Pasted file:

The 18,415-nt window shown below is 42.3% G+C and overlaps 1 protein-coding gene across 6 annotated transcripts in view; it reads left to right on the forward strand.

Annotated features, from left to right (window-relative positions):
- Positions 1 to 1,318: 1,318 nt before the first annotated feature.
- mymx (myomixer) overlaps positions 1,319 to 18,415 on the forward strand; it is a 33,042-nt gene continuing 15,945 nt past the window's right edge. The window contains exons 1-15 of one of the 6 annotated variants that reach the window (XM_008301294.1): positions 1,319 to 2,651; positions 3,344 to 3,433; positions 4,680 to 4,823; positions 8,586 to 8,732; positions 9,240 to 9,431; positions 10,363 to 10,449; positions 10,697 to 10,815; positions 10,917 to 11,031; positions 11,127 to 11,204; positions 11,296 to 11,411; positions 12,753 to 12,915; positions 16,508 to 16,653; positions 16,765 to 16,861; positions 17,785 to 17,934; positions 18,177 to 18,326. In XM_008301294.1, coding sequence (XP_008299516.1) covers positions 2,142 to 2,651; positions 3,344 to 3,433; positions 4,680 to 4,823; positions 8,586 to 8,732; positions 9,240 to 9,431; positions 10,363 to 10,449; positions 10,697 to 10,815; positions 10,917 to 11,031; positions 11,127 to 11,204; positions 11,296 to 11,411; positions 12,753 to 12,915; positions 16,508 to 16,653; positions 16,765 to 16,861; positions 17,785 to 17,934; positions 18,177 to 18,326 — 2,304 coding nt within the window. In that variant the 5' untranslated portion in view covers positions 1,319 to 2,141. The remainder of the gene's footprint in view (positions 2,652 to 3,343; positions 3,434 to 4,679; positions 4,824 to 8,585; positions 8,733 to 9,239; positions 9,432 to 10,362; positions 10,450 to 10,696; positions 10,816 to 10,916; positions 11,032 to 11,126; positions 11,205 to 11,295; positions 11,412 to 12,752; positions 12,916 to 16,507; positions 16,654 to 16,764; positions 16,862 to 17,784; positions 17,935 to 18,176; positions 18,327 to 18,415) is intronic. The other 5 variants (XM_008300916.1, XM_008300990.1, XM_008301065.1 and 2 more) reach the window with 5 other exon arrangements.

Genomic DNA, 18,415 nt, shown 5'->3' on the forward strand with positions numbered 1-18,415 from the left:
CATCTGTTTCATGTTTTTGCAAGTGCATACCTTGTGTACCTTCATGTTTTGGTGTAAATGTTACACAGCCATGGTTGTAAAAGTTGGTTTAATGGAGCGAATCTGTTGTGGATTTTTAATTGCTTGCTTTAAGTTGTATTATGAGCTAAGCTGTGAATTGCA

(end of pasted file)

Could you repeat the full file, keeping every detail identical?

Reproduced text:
The 18,415-nt window shown below is 42.3% G+C and overlaps 1 protein-coding gene across 6 annotated transcripts in view; it reads left to right on the forward strand.

Annotated features, from left to right (window-relative positions):
- Positions 1 to 1,318: 1,318 nt before the first annotated feature.
- mymx (myomixer) overlaps positions 1,319 to 18,415 on the forward strand; it is a 33,042-nt gene continuing 15,945 nt past the window's right edge. The window contains exons 1-15 of one of the 6 annotated variants that reach the window (XM_008301294.1): positions 1,319 to 2,651; positions 3,344 to 3,433; positions 4,680 to 4,823; positions 8,586 to 8,732; positions 9,240 to 9,431; positions 10,363 to 10,449; positions 10,697 to 10,815; positions 10,917 to 11,031; positions 11,127 to 11,204; positions 11,296 to 11,411; positions 12,753 to 12,915; positions 16,508 to 16,653; positions 16,765 to 16,861; positions 17,785 to 17,934; positions 18,177 to 18,326. In XM_008301294.1, coding sequence (XP_008299516.1) covers positions 2,142 to 2,651; positions 3,344 to 3,433; positions 4,680 to 4,823; positions 8,586 to 8,732; positions 9,240 to 9,431; positions 10,363 to 10,449; positions 10,697 to 10,815; positions 10,917 to 11,031; positions 11,127 to 11,204; positions 11,296 to 11,411; positions 12,753 to 12,915; positions 16,508 to 16,653; positions 16,765 to 16,861; positions 17,785 to 17,934; positions 18,177 to 18,326 — 2,304 coding nt within the window. In that variant the 5' untranslated portion in view covers positions 1,319 to 2,141. The remainder of the gene's footprint in view (positions 2,652 to 3,343; positions 3,434 to 4,679; positions 4,824 to 8,585; positions 8,733 to 9,239; positions 9,432 to 10,362; positions 10,450 to 10,696; positions 10,816 to 10,916; positions 11,032 to 11,126; positions 11,205 to 11,295; positions 11,412 to 12,752; positions 12,916 to 16,507; positions 16,654 to 16,764; positions 16,862 to 17,784; positions 17,935 to 18,176; positions 18,327 to 18,415) is intronic. The other 5 variants (XM_008300916.1, XM_008300990.1, XM_008301065.1 and 2 more) reach the window with 5 other exon arrangements.

Genomic DNA, 18,415 nt, shown 5'->3' on the forward strand with positions numbered 1-18,415 from the left:
CATCTGTTTCATGTTTTTGCAAGTGCATACCTTGTGTACCTTCATGTTTTGGTGTAAATGTTACACAGCCATGGTTGTAAAAGTTGGTTTAATGGAGCGAATCTGTTGTGGATTTTTAATTGCTTGCTTTAAGTTGTATTATGAGCTAAGCTGTGAATTGCA